Fresh is a new book to help students make the most of their time at university.

A levels check. UCAS form check. Required grade check. Childhood check.
Time to collect together overdraft, laptop,ipod, potplant.
Time to go it alone with cooking, dating, studying.
Time to take faith out of its comfort zone and into Fresher’s week.

FRESH is a new book for new students. It provides daily inspirations for new students covering everything from writing essays to writing home, from making friends to making the grade, from debt to dating. FRESH offers a challenging introduction to maintaining a strong personal Christian faith but keeps its main emphasis on discovering how Christian students can make the most of their faith, relationships and studies.

Here’s what people are saying about it…

“I thought it was a brilliant treatment of the subject and greatly enjoyed reading it.As fresh as its title, this is a brilliant introduction to student life, in accessible, daily bite-size chunks of Christian wisdom.Down to earth and thoroughly realistic, its focus is 100% Biblical and its tone positive and up-beat, full of practical tips and encouragement.

Every Christian student needs to read it!”

David Jackman (Proclamation Trust)

“After years as a student followed by more in ministry to students I am now a parent of one – so, from every angle I can tell you this is a vital book for all Christians going to uni. Buy the coffee mugs and railcard if you like – but whatever you buy, get this book”

Nick Pollard (Damaris Trust)

There’s also a facebook group you might want to check out…

REVIEW FROM The Independent School Christian Alliance

Leaving school and going to university can be a traumatic experience. For some, it is a liberation from the perceived shackles of a restrictive school environment. For others, it is a time when they feel lonely and isolated, missing the easy intimacy of school life and the day-to-day supervision of concerned teachers. For those who have maintained a Christian profession at school, the transition is sometimes even more difficult. There will be strong pressure to compromise or abandon Christian convictions. This may come in the form of ridicule in academic departments or social incentives to “do what everybody else does” regardless of whether or not it is consistent with Christian standards of behaviour.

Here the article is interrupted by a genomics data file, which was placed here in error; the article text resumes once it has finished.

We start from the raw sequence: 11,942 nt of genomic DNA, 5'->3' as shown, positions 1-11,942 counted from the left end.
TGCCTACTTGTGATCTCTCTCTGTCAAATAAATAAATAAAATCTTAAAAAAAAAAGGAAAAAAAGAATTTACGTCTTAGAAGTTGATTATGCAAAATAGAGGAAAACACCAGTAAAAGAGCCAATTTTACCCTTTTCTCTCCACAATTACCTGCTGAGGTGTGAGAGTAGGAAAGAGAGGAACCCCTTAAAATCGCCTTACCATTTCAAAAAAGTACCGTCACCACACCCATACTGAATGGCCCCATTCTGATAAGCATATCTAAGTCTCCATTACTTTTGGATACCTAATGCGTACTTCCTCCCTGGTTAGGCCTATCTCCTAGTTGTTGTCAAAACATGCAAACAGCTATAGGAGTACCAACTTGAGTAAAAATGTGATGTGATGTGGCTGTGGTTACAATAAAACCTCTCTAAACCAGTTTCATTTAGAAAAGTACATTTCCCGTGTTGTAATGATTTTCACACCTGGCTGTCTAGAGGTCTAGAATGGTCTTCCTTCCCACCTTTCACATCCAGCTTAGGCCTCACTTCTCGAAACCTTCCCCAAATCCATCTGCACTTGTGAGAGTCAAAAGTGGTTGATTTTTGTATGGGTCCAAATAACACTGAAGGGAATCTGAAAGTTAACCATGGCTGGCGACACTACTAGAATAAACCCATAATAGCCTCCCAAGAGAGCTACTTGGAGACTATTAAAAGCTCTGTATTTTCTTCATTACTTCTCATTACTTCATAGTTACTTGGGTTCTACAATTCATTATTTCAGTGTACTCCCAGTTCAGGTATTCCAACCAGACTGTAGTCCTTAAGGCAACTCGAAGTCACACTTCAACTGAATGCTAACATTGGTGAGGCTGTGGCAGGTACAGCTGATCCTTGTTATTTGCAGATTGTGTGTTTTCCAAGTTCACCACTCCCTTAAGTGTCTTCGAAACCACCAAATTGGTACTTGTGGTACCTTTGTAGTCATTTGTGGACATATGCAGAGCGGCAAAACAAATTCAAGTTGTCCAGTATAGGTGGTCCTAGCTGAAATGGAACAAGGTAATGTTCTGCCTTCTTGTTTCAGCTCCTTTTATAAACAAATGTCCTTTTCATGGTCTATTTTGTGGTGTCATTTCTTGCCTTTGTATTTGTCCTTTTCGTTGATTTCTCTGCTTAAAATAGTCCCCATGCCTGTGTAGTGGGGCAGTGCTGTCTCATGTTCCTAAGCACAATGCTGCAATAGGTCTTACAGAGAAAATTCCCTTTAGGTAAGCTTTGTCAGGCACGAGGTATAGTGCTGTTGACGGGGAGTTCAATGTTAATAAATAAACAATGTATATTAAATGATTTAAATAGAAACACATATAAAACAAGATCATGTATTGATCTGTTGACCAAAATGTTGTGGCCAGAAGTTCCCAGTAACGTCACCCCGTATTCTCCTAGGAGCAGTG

Students facing this difficult transition may take heart from reading a recently published book by Krish Kandiah. The book is entitled “Fresh” (several puns intended there) and it is published by IVP. Krish writes from experience as one who became a Christian at school and then went on to be President of the Christian Union at Warwick University. He is a highly effective communicator with young people, and much in demand as a leader of university missions, in addition to his day job in a senior post at the Evangelical Alliance.

The book claims to provide “Bite-sized inspiration for new students”. That is exactly what it does, introducing and applying a considerable amount of well-chosen scripture in the process. On page 40, Krish sets out ten tips for students starting out on their university career. As these are then developed through the rest of the book, it may be helpful to quote the passage in full:

1. Pray: A relationship with God will develop only when we spend time with him on a daily basis.
2. Read the Bible: Scripture is spiritual food to nourish our souls. Find time and space in the day to read God’s word.
3. Be accountable: Ask someone you respect to check up on how you are doing.
4. Join a local church: Worship God and be with his family.
5. Connect with the Christian Union: This exists to help Christians support each other and live for Christ while at university.
6. Go public: Let people know that you are a Christian.
7. Integrate: Resist dividing life into the spiritual and the non-spiritual.
8. Integrity: Recognize the pressures of living away from home in a morally challenging environment and decide on some principles regarding alcohol, sex, money and time.
9. Balance: Resist spending all your time in Christian meetings or with your non-Christian friends.
10. Give: Practise giving, even on a small budget,to demonstrate God’s grace and to establish lifelong habits of sacrificial generosity.

That gives a flavour of what is to follow, and the principles are developed in a thought-provoking, attractive, relevant and thoroughly Biblical manner. I recommend this book very warmly to all prospective students: I would urge teachers and chaplains to do all that they can to get copies into the hands of their sixth formers.

Hugh Bradby

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